Ingatestone Hall, Essex; photo from aboutbritain.com
June 1: coronation of Anne Boleyn, 1533
June 11: marriage of Henry VIII and Catherine of Aragon, 1509
June 22: Chancellor Thomas More declares the Bible in English "not necessary," 1530
June 24: coronation of Henry VIII and Catherine of Aragon, 1509; Midsummer Day
June 28: birth of Henry VIII, 1491
A month of anniversaries for King Henry and, poignantly, for his first queen, reminds us that the June wedding was popular for the Tudor age as well as our own. The picture shows Ingatestone Hall in Essex, the manor of long-serving royal Secretary Sir William Petre. The site had belonged to a wealthy nunnery; Petre's career as civil servant included years carrying out the king's orders to dissolve the monasteries. (The anniversary noted for the 22nd reminds us that religious ferment, caused by the new wonder of printed vernacular Bibles and, not least of all, by the king's quarrel with the Catholic church over his separation from Catherine, was the order of the day.) When Sir William's daughter was married at Ingatestone in June 1552, the staff of this self-sufficient small farm were capable of putting on a wedding feast for four hundred family and guests. That busy year, the bake house and buttery alone turned out the equivalent of 20,000 loaves of bread and over 2600 pounds of cheese.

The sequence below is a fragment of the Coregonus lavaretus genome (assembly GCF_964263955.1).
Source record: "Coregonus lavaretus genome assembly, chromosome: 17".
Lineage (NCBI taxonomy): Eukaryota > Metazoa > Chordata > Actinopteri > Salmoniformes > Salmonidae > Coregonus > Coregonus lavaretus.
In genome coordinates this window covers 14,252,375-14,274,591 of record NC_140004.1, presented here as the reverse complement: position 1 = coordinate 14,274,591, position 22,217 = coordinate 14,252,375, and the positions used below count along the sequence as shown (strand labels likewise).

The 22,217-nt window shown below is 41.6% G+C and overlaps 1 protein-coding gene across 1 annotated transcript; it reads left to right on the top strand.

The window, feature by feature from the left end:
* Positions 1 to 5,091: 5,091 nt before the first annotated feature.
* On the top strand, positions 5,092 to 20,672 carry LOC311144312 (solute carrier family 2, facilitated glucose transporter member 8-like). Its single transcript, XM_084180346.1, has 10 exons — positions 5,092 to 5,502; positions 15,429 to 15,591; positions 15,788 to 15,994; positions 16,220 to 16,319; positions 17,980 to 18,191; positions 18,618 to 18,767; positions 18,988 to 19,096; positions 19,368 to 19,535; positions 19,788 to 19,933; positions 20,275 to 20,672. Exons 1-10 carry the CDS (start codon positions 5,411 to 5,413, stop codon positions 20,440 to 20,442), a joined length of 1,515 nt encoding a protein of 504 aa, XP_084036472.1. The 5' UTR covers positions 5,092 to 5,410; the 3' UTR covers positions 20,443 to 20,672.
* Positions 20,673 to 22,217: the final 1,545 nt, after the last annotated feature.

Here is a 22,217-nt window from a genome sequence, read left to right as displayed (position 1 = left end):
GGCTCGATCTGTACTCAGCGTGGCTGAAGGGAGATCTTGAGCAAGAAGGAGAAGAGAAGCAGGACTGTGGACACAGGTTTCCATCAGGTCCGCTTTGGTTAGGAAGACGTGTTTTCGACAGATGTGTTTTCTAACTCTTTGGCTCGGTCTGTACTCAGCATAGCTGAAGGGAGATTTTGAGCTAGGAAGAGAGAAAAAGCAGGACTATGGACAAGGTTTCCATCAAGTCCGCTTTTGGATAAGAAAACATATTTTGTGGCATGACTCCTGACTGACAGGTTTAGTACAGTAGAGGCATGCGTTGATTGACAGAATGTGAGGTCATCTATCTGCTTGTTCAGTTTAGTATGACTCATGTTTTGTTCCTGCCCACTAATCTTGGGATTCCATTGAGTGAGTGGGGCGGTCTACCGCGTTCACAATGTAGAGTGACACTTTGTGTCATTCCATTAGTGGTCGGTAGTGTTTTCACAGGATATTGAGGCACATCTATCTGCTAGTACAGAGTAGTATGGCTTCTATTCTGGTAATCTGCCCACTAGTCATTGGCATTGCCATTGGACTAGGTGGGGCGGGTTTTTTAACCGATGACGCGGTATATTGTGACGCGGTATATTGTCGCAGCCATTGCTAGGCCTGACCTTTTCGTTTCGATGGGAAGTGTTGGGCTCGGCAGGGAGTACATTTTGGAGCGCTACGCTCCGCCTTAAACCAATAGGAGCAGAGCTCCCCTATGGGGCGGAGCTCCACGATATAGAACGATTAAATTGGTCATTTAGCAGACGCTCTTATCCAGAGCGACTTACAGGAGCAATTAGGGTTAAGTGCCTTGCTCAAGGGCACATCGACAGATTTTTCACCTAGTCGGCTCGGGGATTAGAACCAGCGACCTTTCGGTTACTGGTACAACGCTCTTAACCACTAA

F. G. Emmison, Tudor Secretary: Sir William Petre at Court and Home. London and Chichester: Phillimore & Co. Ltd., 1970. First published by Longmans, Green, and Co., Ltd., 1961, pp. 23-24.
Ibid., p. 128.
Ibid., pp. 134-136
John Guy, "The Tudor Age," in The Oxford Illustrated History of Britain, ed. Kenneth O. Morgan. Oxford University Press, 1984, p. 242.